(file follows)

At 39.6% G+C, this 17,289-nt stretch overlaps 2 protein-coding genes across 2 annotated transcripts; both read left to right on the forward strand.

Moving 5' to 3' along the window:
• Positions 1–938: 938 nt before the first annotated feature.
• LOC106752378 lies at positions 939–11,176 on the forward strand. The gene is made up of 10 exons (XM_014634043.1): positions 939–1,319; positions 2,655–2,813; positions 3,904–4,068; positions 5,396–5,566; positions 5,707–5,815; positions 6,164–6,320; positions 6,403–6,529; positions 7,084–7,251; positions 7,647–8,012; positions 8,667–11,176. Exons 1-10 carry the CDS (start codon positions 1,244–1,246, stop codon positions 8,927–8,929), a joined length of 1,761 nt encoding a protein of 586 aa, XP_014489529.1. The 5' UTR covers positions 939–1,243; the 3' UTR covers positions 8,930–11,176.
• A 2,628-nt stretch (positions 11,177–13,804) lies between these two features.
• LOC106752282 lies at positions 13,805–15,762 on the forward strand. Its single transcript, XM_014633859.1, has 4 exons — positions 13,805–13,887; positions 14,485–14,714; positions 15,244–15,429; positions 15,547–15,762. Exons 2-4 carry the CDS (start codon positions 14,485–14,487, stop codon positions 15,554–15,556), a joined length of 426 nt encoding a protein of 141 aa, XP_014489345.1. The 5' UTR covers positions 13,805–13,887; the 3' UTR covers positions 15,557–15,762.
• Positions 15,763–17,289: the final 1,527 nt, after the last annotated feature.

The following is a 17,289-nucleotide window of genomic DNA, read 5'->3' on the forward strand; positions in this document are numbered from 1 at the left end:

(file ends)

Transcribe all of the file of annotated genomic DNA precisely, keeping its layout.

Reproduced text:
At 39.6% G+C, this 17,289-nt stretch overlaps 2 protein-coding genes across 2 annotated transcripts; both read left to right on the forward strand.

Moving 5' to 3' along the window:
• Positions 1–938: 938 nt before the first annotated feature.
• LOC106752378 lies at positions 939–11,176 on the forward strand. The gene is made up of 10 exons (XM_014634043.1): positions 939–1,319; positions 2,655–2,813; positions 3,904–4,068; positions 5,396–5,566; positions 5,707–5,815; positions 6,164–6,320; positions 6,403–6,529; positions 7,084–7,251; positions 7,647–8,012; positions 8,667–11,176. Exons 1-10 carry the CDS (start codon positions 1,244–1,246, stop codon positions 8,927–8,929), a joined length of 1,761 nt encoding a protein of 586 aa, XP_014489529.1. The 5' UTR covers positions 939–1,243; the 3' UTR covers positions 8,930–11,176.
• A 2,628-nt stretch (positions 11,177–13,804) lies between these two features.
• LOC106752282 lies at positions 13,805–15,762 on the forward strand. Its single transcript, XM_014633859.1, has 4 exons — positions 13,805–13,887; positions 14,485–14,714; positions 15,244–15,429; positions 15,547–15,762. Exons 2-4 carry the CDS (start codon positions 14,485–14,487, stop codon positions 15,554–15,556), a joined length of 426 nt encoding a protein of 141 aa, XP_014489345.1. The 5' UTR covers positions 13,805–13,887; the 3' UTR covers positions 15,557–15,762.
• Positions 15,763–17,289: the final 1,527 nt, after the last annotated feature.

The following is a 17,289-nucleotide window of genomic DNA, read 5'->3' on the forward strand; positions in this document are numbered from 1 at the left end: